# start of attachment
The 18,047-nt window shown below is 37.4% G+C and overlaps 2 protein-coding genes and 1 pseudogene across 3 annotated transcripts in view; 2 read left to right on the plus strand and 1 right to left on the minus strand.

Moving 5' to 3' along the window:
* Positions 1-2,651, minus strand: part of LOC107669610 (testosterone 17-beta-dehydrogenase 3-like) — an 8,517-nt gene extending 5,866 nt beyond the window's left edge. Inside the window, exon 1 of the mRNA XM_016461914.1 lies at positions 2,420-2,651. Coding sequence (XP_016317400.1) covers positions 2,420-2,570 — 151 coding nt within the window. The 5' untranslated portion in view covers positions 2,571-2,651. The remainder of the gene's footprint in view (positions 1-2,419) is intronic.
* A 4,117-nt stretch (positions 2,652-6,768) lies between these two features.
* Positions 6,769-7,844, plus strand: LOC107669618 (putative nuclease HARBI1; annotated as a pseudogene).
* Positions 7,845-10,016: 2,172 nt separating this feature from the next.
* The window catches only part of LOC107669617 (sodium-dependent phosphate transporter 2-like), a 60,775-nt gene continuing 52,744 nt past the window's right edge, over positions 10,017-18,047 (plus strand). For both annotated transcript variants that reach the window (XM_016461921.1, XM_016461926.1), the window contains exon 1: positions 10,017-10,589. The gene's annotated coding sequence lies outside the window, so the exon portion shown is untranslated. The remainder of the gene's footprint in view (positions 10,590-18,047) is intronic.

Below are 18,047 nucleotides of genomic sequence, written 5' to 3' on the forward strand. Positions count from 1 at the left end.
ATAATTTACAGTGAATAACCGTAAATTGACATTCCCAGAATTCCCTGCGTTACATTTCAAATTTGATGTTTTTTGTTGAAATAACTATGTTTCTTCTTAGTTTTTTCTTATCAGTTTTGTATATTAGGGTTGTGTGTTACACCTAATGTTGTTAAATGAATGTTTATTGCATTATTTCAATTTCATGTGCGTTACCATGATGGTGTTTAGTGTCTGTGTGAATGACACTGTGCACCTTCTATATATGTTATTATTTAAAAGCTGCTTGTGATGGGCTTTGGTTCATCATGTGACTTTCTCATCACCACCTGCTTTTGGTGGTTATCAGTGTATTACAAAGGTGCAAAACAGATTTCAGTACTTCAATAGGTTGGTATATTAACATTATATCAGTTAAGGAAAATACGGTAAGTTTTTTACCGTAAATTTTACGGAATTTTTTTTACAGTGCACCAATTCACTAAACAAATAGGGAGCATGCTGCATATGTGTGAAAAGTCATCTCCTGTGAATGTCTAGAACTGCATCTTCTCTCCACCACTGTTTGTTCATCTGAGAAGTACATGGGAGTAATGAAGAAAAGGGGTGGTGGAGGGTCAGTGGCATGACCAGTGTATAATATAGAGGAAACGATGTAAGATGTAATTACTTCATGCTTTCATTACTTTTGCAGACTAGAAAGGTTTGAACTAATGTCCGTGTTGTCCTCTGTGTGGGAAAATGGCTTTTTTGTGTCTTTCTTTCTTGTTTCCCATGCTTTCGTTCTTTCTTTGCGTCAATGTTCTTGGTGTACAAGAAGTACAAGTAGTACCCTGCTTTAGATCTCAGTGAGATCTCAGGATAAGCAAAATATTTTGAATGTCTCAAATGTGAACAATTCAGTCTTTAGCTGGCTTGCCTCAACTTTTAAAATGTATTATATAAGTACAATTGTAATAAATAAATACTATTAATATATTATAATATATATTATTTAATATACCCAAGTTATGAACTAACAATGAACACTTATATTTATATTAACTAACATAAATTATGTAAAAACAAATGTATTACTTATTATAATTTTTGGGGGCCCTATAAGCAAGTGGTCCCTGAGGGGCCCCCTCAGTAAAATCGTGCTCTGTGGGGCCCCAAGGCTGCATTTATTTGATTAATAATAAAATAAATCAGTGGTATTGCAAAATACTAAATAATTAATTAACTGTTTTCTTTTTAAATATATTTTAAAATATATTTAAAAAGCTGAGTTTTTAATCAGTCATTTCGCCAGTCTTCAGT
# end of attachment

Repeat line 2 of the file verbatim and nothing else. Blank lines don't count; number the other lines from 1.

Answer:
Moving 5' to 3' along the window: